New treatment in Norfolk pinpoints cancer cells

NORFOLK, Va (WAVY) — Women with breast cancer have a new option for treatment in Norfolk that allows doctors to better target the bad cells and save the healthy ones.

Bon Secours DePaul Cancer Institute told WAVY.com they are the first in Hampton Roads to use the new 3-D technology. Medical Director Dr. Bradley Prestidge said, “It makes our job easier, and more importantly, it allows more precision in the treatment.”

Biozorb is a 3-D implant that gives doctors a target at which to shoot radiation beams.

“There’s less normal tissue radiated, which usually translates into less complications for the patients,” Dr. Prestidge said.

There should be less pain, less scaring and the shape of the device helps support the tissue, so it heals and looks better, Surgeon Dr. Charles Ives said.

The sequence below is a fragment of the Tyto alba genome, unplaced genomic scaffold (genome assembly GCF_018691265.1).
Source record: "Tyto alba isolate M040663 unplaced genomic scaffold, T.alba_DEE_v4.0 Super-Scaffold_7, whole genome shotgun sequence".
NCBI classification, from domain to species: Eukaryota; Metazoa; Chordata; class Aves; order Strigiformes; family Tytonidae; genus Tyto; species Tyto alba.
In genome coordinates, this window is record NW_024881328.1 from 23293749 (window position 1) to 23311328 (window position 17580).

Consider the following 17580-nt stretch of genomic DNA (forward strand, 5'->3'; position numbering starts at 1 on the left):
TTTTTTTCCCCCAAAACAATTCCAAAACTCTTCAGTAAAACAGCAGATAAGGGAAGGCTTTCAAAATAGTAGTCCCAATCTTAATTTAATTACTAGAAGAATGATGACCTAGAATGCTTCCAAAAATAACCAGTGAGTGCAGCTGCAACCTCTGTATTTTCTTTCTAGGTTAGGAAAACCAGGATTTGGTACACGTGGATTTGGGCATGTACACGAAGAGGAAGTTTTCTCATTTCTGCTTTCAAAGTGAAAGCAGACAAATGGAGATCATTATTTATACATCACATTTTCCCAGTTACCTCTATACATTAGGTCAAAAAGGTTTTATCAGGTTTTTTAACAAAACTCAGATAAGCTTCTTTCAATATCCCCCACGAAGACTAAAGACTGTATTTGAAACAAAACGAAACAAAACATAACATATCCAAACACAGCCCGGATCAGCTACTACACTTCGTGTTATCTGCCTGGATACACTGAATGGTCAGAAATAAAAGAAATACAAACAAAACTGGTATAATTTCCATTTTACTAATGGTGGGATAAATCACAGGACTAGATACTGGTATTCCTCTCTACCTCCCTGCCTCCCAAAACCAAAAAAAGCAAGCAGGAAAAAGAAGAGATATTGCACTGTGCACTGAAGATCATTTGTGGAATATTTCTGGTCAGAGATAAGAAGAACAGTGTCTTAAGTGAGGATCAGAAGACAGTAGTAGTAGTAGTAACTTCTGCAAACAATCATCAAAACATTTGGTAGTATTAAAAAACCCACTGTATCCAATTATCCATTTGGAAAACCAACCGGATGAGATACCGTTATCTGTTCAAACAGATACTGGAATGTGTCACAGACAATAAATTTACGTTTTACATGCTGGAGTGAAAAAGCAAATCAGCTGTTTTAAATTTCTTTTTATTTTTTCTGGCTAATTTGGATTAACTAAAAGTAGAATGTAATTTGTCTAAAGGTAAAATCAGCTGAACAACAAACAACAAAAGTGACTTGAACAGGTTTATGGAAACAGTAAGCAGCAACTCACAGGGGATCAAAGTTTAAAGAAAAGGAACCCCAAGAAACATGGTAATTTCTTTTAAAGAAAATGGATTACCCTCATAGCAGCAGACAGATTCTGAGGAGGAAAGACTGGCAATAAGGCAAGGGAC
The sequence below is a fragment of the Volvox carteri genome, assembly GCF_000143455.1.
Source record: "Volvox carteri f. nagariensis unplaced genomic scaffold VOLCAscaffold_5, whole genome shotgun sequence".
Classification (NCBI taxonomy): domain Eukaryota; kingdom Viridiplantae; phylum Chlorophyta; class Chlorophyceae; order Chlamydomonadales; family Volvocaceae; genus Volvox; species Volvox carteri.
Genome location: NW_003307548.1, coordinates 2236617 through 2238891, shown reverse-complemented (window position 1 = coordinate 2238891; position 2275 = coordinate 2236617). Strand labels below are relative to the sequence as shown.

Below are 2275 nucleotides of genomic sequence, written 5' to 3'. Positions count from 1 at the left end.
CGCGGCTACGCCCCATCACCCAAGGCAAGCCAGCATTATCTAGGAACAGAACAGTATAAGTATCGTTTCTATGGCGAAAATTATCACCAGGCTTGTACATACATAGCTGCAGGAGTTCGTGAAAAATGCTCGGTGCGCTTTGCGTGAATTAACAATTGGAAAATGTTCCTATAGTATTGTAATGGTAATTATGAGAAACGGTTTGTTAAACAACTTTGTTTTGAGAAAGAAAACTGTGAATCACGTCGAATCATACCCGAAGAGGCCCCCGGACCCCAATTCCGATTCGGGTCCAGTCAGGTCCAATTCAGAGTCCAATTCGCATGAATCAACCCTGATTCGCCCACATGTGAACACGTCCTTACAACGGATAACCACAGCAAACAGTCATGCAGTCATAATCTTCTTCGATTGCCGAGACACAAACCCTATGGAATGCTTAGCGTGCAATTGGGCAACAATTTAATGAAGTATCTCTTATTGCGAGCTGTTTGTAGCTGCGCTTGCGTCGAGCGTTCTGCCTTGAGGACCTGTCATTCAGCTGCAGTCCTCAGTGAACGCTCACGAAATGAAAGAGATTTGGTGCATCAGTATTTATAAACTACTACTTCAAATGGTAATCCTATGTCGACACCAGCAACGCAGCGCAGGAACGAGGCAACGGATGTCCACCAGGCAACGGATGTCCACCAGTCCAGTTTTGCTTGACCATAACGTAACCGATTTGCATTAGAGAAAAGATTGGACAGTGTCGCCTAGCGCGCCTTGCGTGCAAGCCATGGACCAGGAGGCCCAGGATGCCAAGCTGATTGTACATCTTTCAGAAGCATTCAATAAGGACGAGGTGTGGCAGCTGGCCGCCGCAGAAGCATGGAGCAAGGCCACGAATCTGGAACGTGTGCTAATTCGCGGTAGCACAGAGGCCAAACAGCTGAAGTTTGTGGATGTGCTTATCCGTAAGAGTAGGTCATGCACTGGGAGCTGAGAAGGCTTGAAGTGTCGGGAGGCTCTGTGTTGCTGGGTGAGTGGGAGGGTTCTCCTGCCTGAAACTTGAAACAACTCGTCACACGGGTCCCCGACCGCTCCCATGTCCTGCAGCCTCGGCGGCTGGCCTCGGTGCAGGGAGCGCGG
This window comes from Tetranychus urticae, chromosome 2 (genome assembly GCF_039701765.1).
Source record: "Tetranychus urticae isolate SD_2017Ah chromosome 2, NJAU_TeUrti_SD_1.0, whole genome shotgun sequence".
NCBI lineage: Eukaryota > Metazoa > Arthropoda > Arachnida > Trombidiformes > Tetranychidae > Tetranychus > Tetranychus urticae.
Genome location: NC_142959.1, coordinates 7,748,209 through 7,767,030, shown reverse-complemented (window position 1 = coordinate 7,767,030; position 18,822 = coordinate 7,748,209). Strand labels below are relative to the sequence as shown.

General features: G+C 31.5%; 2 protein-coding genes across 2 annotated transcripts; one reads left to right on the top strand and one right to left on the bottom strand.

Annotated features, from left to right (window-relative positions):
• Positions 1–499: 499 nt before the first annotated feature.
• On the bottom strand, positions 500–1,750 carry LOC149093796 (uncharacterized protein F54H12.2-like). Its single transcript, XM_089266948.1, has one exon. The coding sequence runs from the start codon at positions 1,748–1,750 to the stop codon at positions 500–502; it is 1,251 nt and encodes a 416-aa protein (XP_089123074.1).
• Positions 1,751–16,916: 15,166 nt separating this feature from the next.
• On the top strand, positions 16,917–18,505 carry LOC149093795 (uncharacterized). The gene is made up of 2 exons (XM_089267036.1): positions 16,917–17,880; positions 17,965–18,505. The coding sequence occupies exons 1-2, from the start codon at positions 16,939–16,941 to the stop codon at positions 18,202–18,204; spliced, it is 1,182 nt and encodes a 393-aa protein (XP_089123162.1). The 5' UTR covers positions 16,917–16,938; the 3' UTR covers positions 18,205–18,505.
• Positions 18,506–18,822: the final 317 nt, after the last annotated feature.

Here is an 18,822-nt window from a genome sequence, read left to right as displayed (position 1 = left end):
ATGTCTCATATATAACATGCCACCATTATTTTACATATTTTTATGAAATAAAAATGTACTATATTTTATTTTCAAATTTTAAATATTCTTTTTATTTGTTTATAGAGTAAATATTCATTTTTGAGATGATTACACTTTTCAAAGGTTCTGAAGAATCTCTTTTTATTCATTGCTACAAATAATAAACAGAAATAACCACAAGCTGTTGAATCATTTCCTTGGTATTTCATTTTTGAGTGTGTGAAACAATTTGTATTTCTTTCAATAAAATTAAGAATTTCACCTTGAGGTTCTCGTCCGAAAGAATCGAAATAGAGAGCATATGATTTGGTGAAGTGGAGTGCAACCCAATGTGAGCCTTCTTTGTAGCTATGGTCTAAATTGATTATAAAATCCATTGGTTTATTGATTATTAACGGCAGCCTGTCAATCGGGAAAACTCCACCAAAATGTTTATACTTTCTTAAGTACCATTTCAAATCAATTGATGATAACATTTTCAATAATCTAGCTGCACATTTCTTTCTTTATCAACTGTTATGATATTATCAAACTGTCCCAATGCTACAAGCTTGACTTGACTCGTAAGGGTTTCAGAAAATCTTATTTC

“We are able to specifically place this marker right where the tumor was and stitch it in place so it won’t move,” Ives said.

The plastic looking part of the device will dissolve within about a year, but the titanium clips will stay behind. “And when patients have subsequent x-rays [and] mammograms, the area can be looked at particularly to make sure there’s no obvious change taking place,” Dr. Ives said.

Patient Annie Heichel had one implanted a few weeks ago. “I know it’s there only because they told me. I can’t feel it. It doesn’t wiggle or jiggle,” she told WAVY.com.

And if all goes well, she won’t feel much of anything else when her treatments begin in a week or two.

Like with anything implanted, there is always a risk of infection, but that is minimal. The FDA approved BioZorb three years ago, but doctors are just beginning to use it.

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